Leave the panels at whatever angle is convenient for the summer. Your batteries will stay charged throughout the summer and will not be damaged when the panels are snow covered as there will be zero load on them during the winter months. My 12 GC's survived 19 winters this way with panels snow covered for about three months of the winter. I recently installed 3 320 watt panels that sound similar to what you have. I mounted them on the ground at a 60 degree angle where they catch the afternoon sun and will most likely shed snow during the winter. When i update my roof, I plan to put the existing panels on the ground so I never have to climb up there again.
    Island cottage solar system with 1400 watts of panels, Trace DR1524 MSW inverter, Trace C40 PWM controller 8 Trojan L16's. My 24th year.
  • rp3703rp3703 Registered Users Posts: 64 ✭✭

    Sounds like ground mounting will be the way to go here. I guess I need to start looking into what that will take. We had an issue in the past where panels got covered in snow during the winter and it ended up killing two Trojans so I want to do all I can to make sure our batteries(soon to be 12GC’s as well) will make it through the winter. What’s a 60/60 EW?

  • mike95490mike95490 Solar Expert Posts: 7,364 ✭✭✭✭
    Elevated ground mount, so snow can slide off and you can use a blower to disperse it
    Powerfab top of pole PV mount | Listeroid 6/1 w/st5 gen head | XW6048 inverter/chgr | Iota 48V/15A charger | Morningstar 60A MPPT | 48V, 800A NiFe Battery (in series)| 15, Evergreen 205w "12V" PV array on pole | Midnight ePanel | Grundfos 10 SO5-9 with 3 wire Franklin Electric motor (1/2hp 240V 1ph ) on a timer for 3 hr noontime run - Runs off PV ||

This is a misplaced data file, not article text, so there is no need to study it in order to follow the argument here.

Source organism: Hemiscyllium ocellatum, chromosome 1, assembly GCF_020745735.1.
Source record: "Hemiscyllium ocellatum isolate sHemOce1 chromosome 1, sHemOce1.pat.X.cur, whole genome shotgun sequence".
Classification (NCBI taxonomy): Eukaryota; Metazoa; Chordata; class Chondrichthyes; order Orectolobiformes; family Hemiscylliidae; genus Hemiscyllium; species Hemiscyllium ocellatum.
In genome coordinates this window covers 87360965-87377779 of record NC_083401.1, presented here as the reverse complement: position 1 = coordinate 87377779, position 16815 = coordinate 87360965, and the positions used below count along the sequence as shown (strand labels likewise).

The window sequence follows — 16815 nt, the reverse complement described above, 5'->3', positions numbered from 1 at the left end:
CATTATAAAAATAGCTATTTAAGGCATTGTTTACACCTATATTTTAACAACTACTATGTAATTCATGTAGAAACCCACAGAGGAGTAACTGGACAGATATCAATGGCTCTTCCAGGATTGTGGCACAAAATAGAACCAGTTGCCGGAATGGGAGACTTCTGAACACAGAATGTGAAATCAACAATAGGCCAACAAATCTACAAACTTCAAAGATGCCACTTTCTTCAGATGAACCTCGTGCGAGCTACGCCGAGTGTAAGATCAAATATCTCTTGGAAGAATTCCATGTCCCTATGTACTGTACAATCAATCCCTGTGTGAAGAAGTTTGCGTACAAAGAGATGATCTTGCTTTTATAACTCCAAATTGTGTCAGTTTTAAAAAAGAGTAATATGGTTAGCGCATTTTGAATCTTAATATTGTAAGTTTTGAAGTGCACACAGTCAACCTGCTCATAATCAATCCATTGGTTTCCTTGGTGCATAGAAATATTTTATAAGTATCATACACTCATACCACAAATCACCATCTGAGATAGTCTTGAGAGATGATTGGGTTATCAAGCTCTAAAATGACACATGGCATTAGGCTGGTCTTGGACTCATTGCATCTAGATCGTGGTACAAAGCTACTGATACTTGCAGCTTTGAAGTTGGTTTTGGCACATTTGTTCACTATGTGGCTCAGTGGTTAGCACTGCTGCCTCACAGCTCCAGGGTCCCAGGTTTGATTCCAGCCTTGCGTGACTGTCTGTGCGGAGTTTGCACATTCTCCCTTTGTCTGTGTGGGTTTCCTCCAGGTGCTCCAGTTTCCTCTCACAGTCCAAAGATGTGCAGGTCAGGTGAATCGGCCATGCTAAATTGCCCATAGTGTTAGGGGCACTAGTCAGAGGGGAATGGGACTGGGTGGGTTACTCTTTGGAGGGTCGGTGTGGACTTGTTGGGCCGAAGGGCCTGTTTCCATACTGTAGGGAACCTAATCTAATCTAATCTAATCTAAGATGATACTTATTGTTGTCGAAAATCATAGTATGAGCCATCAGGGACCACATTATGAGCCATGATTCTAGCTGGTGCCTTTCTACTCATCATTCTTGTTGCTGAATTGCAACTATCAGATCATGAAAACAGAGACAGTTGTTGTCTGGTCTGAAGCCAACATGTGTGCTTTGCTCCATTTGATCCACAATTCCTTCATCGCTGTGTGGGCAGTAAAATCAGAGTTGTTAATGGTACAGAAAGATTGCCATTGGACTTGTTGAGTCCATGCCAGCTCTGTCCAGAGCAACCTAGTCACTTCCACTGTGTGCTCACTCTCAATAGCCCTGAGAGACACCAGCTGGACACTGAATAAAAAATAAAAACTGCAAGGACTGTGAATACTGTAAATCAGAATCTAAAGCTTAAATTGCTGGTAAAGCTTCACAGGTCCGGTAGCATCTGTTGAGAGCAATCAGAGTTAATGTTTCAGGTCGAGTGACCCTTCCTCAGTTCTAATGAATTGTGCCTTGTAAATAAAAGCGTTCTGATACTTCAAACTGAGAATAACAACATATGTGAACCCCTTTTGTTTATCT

|| Midnight Classic 200 | 10, Evergreen 200w in a 160VOC array ||
    || VEC1093 12V Charger | Maha C401 aa/aaa Charger | SureSine | Sunsaver MPPT 15A

    solar: http://tinyurl.com/LMR-Solar
    gen: http://tinyurl.com/LMR-Lister ,

  • NANOcontrolNANOcontrol Registered Users Posts: 32 ✭✭
    What’s a 60/60 EW? One panel faces east and the other faces west, both at a 60 degree angle.  This gives you a flatter power profile all day. Much like a totally flat panel I use.  I'm not battery centric like everyone else.  I use power when it is generated so this works well for me. I only have a small battery and can power everything.  Best camp system ever.
  • rp3703rp3703 Registered Users Posts: 64 ✭✭
    Using 4 out our 6 panels last season, we hit float by about 9 AM everyday but we had next to no loads on the system. I was looking at making a DIY 6" pole mount array that would have the ability to swivel just incase we need more sunlight. I'd also like for it to tilt at the center of the panels to reduce the weight(360lbs + rack) when adjusting them up and down. There are plenty of "C" channel options at Home Depot but it's looking like I may have to get someone to manufacture the tilt bracket. Surely it can't cost any more than a comparable Tamarack setup.
  • ramlouiramloui Solar Expert Posts: 103 ✭✭
    edited December 2017 #9

    Here is what I did for my installation. The 2 panels are on adjustable mounts. They can be tilted from the edge of the shed. If I ever did a version 2.0, I would still do this.


    Cheers!

    Louis R.

    Off-grid cabin in northern Quebec: 6 x 250 W Conergy panels, FM80, 4 x 6V CR430 in series (24V nominal), Magnum MS4024-PAE